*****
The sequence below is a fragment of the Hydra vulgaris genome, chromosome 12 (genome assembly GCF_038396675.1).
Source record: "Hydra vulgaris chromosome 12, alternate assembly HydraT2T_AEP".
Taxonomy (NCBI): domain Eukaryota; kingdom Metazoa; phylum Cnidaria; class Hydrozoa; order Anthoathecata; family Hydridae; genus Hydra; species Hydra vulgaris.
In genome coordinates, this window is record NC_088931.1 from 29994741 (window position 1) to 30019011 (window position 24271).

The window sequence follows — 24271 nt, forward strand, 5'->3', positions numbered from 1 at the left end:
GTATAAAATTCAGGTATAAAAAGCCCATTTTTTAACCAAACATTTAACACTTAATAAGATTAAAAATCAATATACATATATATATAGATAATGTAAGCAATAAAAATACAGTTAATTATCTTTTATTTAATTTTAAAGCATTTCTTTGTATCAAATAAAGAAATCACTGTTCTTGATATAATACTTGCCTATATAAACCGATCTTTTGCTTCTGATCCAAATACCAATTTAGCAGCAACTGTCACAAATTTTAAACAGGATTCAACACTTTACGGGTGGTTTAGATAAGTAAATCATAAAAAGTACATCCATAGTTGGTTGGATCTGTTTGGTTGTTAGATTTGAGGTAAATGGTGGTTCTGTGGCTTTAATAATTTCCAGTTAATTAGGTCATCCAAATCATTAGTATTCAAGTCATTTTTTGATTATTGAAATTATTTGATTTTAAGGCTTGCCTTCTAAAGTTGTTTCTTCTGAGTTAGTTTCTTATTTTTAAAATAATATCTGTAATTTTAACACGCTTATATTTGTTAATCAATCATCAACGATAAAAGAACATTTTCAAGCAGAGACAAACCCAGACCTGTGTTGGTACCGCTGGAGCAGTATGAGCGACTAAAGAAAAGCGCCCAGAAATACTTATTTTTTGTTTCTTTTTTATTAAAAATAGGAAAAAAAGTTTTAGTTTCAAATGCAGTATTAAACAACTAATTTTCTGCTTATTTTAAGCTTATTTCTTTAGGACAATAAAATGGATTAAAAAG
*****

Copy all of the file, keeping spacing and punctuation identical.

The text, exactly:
The sequence below is a fragment of the Hydra vulgaris genome, chromosome 12 (genome assembly GCF_038396675.1).
Source record: "Hydra vulgaris chromosome 12, alternate assembly HydraT2T_AEP".
Taxonomy (NCBI): domain Eukaryota; kingdom Metazoa; phylum Cnidaria; class Hydrozoa; order Anthoathecata; family Hydridae; genus Hydra; species Hydra vulgaris.
In genome coordinates, this window is record NC_088931.1 from 29994741 (window position 1) to 30019011 (window position 24271).

The window sequence follows — 24271 nt, forward strand, 5'->3', positions numbered from 1 at the left end:
GTATAAAATTCAGGTATAAAAAGCCCATTTTTTAACCAAACATTTAACACTTAATAAGATTAAAAATCAATATACATATATATATAGATAATGTAAGCAATAAAAATACAGTTAATTATCTTTTATTTAATTTTAAAGCATTTCTTTGTATCAAATAAAGAAATCACTGTTCTTGATATAATACTTGCCTATATAAACCGATCTTTTGCTTCTGATCCAAATACCAATTTAGCAGCAACTGTCACAAATTTTAAACAGGATTCAACACTTTACGGGTGGTTTAGATAAGTAAATCATAAAAAGTACATCCATAGTTGGTTGGATCTGTTTGGTTGTTAGATTTGAGGTAAATGGTGGTTCTGTGGCTTTAATAATTTCCAGTTAATTAGGTCATCCAAATCATTAGTATTCAAGTCATTTTTTGATTATTGAAATTATTTGATTTTAAGGCTTGCCTTCTAAAGTTGTTTCTTCTGAGTTAGTTTCTTATTTTTAAAATAATATCTGTAATTTTAACACGCTTATATTTGTTAATCAATCATCAACGATAAAAGAACATTTTCAAGCAGAGACAAACCCAGACCTGTGTTGGTACCGCTGGAGCAGTATGAGCGACTAAAGAAAAGCGCCCAGAAATACTTATTTTTTGTTTCTTTTTTATTAAAAATAGGAAAAAAAGTTTTAGTTTCAAATGCAGTATTAAACAACTAATTTTCTGCTTATTTTAAGCTTATTTCTTTAGGACAATAAAATGGATTAAAAAG